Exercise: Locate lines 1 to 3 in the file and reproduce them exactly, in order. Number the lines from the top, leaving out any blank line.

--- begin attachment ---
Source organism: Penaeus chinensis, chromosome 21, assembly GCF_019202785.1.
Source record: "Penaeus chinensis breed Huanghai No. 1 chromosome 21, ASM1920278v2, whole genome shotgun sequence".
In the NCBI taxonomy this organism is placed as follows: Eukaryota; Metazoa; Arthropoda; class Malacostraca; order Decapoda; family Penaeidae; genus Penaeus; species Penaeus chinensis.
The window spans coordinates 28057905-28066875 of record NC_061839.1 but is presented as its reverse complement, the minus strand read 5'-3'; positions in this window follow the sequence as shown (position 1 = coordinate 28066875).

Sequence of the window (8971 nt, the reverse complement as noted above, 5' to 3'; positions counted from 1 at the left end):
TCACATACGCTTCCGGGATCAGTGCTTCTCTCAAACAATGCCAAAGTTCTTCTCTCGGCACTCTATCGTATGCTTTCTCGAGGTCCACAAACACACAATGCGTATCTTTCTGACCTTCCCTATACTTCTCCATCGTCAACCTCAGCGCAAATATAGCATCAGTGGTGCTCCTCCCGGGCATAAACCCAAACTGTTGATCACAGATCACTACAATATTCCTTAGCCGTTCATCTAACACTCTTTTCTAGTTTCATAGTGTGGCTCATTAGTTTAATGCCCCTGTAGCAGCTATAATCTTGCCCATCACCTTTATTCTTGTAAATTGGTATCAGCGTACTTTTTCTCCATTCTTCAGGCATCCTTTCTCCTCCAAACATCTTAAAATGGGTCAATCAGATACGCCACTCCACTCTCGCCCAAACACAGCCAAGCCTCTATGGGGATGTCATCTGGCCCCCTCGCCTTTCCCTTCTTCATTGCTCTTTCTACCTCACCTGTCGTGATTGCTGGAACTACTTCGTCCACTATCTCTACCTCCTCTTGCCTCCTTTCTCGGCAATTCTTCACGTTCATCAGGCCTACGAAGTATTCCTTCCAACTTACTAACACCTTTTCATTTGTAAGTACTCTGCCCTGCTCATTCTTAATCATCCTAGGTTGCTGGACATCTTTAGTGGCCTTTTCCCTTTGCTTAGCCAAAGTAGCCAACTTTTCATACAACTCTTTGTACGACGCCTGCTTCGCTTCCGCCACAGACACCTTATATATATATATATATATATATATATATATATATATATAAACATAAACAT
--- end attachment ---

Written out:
Source organism: Penaeus chinensis, chromosome 21, assembly GCF_019202785.1.
Source record: "Penaeus chinensis breed Huanghai No. 1 chromosome 21, ASM1920278v2, whole genome shotgun sequence".
In the NCBI taxonomy this organism is placed as follows: Eukaryota; Metazoa; Arthropoda; class Malacostraca; order Decapoda; family Penaeidae; genus Penaeus; species Penaeus chinensis.